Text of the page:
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Values to lead by – Curiosity

As leaders, our job is to paint a picture of the future and to take people there. We have perhaps grown up with the notion that leaders know where to take people and get it right. There is a lot of truth in this, but Seth Godin, in his marvellous book, ‘Practice – the art of shipping creative work’, says that ‘the search for a guarantee is endless, fruitless and the end of possibility, not the beginning’. If we as leaders think that we must get it right or we have failed, we fall into a rather binary world littered with failure.

In this series I offer 5 values to live and lead by. This week it is the turn of the value of ‘curiosity’. Curiosity, of course, was meant to have killed the cat! A rather dismissive phrase used to stop people prying into things that might disrupt or cause difficulty. Curiosity has received a bad press in the past, particularly if someone wants to stop you asking unwanted questions. But curiosity is about exploring, discovering, experimenting. All of which can help you improve.

So, if we want to paint a picture about the future, we need to be curious. Curiosity asks what the future could look like and leaves norms or parameter untouched.

There are many reasons for the value of curiosity, but here are five that bring great benefit to us as leaders.

Possibilities - Innovation

The human brain likes to make sense of things and therefore often likes to come up with an answer, a reason, a solution. Curiosity opens the world of possibilities. It can be uncomfortable at first, but curiosity allows you to ask, what could this look like? Great inventors have the value of curiosity, they say, ‘what could this look like?’ Dyson said what could a hoover look like without a bag? Karl Benz said, ‘what could a carriage look like without a horse?’ Curiosity leads to innovation. When as leaders we are curious, we can push boundaries and improve performance.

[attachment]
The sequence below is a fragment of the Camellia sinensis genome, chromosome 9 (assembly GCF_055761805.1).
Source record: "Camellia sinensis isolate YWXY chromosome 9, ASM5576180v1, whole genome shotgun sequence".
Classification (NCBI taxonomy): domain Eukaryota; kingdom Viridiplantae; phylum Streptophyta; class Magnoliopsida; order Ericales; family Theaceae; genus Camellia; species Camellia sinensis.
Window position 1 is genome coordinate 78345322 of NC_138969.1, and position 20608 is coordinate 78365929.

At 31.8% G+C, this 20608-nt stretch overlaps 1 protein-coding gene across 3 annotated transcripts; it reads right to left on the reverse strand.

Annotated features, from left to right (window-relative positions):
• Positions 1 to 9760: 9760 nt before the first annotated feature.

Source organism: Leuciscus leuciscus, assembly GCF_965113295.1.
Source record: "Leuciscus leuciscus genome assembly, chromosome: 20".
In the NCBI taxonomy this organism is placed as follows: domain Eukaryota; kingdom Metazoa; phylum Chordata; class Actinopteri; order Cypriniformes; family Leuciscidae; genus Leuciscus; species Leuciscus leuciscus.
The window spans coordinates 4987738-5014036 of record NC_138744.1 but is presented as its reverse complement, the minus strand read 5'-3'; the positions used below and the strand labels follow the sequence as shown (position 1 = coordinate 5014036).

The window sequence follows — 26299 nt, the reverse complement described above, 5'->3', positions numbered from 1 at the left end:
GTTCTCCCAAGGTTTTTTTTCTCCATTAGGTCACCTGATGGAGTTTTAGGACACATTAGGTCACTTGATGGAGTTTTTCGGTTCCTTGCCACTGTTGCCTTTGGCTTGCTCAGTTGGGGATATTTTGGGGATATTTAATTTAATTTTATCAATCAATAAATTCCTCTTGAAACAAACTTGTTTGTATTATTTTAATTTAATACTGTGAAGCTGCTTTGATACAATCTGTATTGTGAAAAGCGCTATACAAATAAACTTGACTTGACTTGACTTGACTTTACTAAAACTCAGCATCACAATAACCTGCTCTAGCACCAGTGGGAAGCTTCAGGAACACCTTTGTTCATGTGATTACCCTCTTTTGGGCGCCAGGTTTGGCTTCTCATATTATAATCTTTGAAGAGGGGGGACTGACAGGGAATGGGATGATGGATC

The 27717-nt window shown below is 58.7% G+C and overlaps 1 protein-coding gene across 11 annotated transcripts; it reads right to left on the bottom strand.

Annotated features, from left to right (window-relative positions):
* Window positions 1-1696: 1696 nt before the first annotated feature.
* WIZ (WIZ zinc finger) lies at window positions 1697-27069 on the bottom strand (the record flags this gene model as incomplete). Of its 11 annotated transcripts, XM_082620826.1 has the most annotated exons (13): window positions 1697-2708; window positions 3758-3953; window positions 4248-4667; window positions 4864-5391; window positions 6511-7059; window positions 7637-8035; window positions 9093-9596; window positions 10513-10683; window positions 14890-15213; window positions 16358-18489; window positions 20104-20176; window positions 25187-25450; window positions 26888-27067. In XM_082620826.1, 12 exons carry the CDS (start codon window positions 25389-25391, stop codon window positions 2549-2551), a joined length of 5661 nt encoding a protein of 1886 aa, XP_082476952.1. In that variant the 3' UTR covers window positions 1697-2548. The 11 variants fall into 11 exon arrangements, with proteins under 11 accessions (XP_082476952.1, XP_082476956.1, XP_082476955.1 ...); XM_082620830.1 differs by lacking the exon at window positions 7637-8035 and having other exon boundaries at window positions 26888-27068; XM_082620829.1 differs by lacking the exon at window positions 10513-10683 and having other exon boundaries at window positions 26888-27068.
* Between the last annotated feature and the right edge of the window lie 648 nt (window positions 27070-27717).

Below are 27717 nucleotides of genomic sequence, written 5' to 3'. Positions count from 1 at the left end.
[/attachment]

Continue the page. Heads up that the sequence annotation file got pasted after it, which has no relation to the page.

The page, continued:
Less mistakes

When we are planning something, human beings have ‘confirmation bias’. We think we are all very logical but we do in fact look for solutions that confirm our original thinking. Being curious allows us to work with others to explore other options and therefore check our original thinking and avoid mistakes. Asking ourselves, ‘what if I am wrong?’ Being curious about the possible outcomes, considering how they could be avoided. This curiosity can protect us from the costly mistakes.


Fuelled by social media, our world is very binary. You agree with me or you don’t. As a result, you are in or out. But what if we were curious about the other view. What if we explored? What if education listened to business? What if business' listened to the charitable sector? What if we were curious about the other view to see what could be learned? I often use the phrase, ‘every day is a school day’, because by listening, by being curious we can learn new things.


When we ask, what is it like for the other person? We gain a perspective that can be helpful. We can then deliver our outcome more effectively. I am a strong supporter of Stephen Covey’s principle of ‘listen to understand, not just to hold a conversation’. When we really listen and explore with the person and gain a true understanding of their perspective, we can not only build an understanding but a relationship, value, and the ability to then help them understand our perspective.

Solution focused

Curiosity may at first seem to open, too ‘arty’. But it is solution focused. Why do we look at possibilities? To find the best way forward, to find the best solution, to find the best win possible at the time. Curiosity doesn’t kill the cat; in fact, it helps the cat find the safest solution!

Curiosity is a key part of Everyday Leader’s coaching and training. Do contact us if you are curious about coaching and would like to discuss how it could help you -


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